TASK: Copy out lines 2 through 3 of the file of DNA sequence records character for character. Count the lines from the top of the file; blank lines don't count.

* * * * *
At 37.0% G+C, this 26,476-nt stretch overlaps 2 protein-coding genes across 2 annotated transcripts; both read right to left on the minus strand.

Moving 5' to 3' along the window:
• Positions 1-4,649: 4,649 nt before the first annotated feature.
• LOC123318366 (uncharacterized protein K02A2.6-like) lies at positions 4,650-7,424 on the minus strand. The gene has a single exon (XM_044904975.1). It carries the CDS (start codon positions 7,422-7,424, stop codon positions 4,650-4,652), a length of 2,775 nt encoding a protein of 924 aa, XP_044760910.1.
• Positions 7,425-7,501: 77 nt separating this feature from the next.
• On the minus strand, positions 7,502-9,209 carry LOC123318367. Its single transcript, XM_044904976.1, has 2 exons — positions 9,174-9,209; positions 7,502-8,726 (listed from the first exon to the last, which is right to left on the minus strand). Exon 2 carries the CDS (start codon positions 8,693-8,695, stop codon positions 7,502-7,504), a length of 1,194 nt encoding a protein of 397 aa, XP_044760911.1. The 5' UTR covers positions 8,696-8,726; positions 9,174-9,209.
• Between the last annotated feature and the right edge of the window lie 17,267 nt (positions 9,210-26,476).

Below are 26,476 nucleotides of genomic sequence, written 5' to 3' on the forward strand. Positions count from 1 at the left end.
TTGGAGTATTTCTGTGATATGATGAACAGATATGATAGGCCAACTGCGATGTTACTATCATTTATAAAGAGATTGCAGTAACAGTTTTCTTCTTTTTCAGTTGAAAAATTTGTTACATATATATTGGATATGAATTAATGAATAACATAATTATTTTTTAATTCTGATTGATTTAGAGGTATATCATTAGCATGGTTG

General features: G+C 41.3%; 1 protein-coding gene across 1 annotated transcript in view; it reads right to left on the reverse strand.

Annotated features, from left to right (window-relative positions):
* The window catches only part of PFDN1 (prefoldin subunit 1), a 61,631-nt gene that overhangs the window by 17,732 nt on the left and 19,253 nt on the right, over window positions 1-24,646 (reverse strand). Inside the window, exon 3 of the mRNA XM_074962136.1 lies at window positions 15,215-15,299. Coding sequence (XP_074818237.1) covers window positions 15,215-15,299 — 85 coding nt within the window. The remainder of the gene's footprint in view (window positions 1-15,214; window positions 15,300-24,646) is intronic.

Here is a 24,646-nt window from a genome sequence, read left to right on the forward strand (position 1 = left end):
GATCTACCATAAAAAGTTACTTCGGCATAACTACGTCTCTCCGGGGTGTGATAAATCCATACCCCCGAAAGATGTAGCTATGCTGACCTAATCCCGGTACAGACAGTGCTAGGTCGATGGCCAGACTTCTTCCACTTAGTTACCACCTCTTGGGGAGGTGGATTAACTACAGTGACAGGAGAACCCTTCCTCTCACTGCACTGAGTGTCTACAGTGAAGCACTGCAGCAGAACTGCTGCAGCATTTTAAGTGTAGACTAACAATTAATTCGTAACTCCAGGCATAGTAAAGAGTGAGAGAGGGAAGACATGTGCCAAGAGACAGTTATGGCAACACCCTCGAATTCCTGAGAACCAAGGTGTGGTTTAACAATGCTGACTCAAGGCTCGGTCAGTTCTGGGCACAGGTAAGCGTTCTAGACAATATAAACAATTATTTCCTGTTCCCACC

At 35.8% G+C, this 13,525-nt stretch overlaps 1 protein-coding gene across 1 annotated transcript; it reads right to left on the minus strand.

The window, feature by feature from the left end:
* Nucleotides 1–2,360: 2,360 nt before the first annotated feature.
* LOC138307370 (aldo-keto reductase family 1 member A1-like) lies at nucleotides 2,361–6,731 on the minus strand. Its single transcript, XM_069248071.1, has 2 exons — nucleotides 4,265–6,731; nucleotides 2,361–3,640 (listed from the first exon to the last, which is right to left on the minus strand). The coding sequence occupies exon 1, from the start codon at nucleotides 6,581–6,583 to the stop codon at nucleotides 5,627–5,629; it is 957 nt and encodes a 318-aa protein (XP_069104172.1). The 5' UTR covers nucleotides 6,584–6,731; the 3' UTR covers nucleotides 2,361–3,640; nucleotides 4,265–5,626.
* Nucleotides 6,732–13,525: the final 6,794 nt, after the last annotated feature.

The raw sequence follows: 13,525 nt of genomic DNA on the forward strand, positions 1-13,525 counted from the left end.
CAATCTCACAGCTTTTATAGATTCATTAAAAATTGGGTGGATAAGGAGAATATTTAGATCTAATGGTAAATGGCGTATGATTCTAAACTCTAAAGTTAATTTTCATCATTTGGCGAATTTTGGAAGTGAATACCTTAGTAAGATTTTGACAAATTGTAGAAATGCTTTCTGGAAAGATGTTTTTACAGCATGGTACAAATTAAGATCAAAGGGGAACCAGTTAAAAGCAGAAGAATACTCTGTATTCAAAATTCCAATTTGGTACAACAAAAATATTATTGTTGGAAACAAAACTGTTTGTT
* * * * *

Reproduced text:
Moving 5' to 3' along the window:
• Positions 1-4,649: 4,649 nt before the first annotated feature.